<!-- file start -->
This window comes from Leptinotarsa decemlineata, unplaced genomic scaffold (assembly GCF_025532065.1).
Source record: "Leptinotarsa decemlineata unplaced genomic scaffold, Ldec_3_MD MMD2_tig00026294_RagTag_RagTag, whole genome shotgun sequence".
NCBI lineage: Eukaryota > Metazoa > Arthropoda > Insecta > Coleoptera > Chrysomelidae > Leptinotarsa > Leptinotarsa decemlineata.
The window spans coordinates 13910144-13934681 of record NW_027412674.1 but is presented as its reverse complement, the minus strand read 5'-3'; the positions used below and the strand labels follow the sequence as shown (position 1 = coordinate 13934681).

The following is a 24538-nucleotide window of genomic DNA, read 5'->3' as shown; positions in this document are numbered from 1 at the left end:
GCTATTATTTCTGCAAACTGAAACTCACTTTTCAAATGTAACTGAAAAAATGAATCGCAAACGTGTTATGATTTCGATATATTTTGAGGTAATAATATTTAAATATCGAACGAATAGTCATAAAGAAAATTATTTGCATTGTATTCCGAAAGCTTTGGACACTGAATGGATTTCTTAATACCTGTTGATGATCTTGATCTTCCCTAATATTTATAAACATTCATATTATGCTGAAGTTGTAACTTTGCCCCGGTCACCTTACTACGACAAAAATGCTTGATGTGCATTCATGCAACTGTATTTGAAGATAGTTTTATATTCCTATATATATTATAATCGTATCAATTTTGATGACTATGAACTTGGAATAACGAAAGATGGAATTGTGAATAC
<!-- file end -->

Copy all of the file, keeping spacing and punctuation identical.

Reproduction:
This window comes from Leptinotarsa decemlineata, unplaced genomic scaffold (assembly GCF_025532065.1).
Source record: "Leptinotarsa decemlineata unplaced genomic scaffold, Ldec_3_MD MMD2_tig00026294_RagTag_RagTag, whole genome shotgun sequence".
NCBI lineage: Eukaryota > Metazoa > Arthropoda > Insecta > Coleoptera > Chrysomelidae > Leptinotarsa > Leptinotarsa decemlineata.
The window spans coordinates 13910144-13934681 of record NW_027412674.1 but is presented as its reverse complement, the minus strand read 5'-3'; the positions used below and the strand labels follow the sequence as shown (position 1 = coordinate 13934681).

The following is a 24538-nucleotide window of genomic DNA, read 5'->3' as shown; positions in this document are numbered from 1 at the left end:
GCTATTATTTCTGCAAACTGAAACTCACTTTTCAAATGTAACTGAAAAAATGAATCGCAAACGTGTTATGATTTCGATATATTTTGAGGTAATAATATTTAAATATCGAACGAATAGTCATAAAGAAAATTATTTGCATTGTATTCCGAAAGCTTTGGACACTGAATGGATTTCTTAATACCTGTTGATGATCTTGATCTTCCCTAATATTTATAAACATTCATATTATGCTGAAGTTGTAACTTTGCCCCGGTCACCTTACTACGACAAAAATGCTTGATGTGCATTCATGCAACTGTATTTGAAGATAGTTTTATATTCCTATATATATTATAATCGTATCAATTTTGATGACTATGAACTTGGAATAACGAAAGATGGAATTGTGAATAC